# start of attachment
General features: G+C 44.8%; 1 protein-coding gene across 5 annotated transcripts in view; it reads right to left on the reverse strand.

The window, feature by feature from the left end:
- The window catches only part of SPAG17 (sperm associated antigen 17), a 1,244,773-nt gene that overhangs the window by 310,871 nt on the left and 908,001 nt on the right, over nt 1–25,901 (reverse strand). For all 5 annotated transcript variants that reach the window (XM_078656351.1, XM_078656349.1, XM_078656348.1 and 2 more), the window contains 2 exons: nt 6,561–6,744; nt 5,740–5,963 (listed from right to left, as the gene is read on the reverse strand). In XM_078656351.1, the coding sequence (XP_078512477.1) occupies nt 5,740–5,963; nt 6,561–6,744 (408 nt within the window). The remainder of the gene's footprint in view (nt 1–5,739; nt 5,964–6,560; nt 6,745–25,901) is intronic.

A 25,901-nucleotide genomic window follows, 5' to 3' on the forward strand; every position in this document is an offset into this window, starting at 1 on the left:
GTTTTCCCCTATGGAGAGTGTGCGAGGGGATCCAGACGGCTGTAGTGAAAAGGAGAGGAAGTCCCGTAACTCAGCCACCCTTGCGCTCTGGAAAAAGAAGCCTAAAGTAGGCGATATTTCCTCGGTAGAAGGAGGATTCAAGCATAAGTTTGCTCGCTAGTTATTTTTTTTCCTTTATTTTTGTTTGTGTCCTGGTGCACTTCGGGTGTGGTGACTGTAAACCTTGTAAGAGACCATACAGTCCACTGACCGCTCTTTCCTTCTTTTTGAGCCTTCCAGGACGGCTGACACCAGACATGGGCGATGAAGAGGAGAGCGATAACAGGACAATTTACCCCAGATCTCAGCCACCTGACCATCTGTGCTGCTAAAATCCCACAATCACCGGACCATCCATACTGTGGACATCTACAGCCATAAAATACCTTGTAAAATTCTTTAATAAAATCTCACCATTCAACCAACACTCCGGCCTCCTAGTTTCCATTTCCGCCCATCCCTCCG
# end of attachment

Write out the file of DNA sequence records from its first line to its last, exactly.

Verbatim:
General features: G+C 44.8%; 1 protein-coding gene across 5 annotated transcripts in view; it reads right to left on the reverse strand.

The window, feature by feature from the left end:
- The window catches only part of SPAG17 (sperm associated antigen 17), a 1,244,773-nt gene that overhangs the window by 310,871 nt on the left and 908,001 nt on the right, over nt 1–25,901 (reverse strand). For all 5 annotated transcript variants that reach the window (XM_078656351.1, XM_078656349.1, XM_078656348.1 and 2 more), the window contains 2 exons: nt 6,561–6,744; nt 5,740–5,963 (listed from right to left, as the gene is read on the reverse strand). In XM_078656351.1, the coding sequence (XP_078512477.1) occupies nt 5,740–5,963; nt 6,561–6,744 (408 nt within the window). The remainder of the gene's footprint in view (nt 1–5,739; nt 5,964–6,560; nt 6,745–25,901) is intronic.

A 25,901-nucleotide genomic window follows, 5' to 3' on the forward strand; every position in this document is an offset into this window, starting at 1 on the left:
GTTTTCCCCTATGGAGAGTGTGCGAGGGGATCCAGACGGCTGTAGTGAAAAGGAGAGGAAGTCCCGTAACTCAGCCACCCTTGCGCTCTGGAAAAAGAAGCCTAAAGTAGGCGATATTTCCTCGGTAGAAGGAGGATTCAAGCATAAGTTTGCTCGCTAGTTATTTTTTTTCCTTTATTTTTGTTTGTGTCCTGGTGCACTTCGGGTGTGGTGACTGTAAACCTTGTAAGAGACCATACAGTCCACTGACCGCTCTTTCCTTCTTTTTGAGCCTTCCAGGACGGCTGACACCAGACATGGGCGATGAAGAGGAGAGCGATAACAGGACAATTTACCCCAGATCTCAGCCACCTGACCATCTGTGCTGCTAAAATCCCACAATCACCGGACCATCCATACTGTGGACATCTACAGCCATAAAATACCTTGTAAAATTCTTTAATAAAATCTCACCATTCAACCAACACTCCGGCCTCCTAGTTTCCATTTCCGCCCATCCCTCCG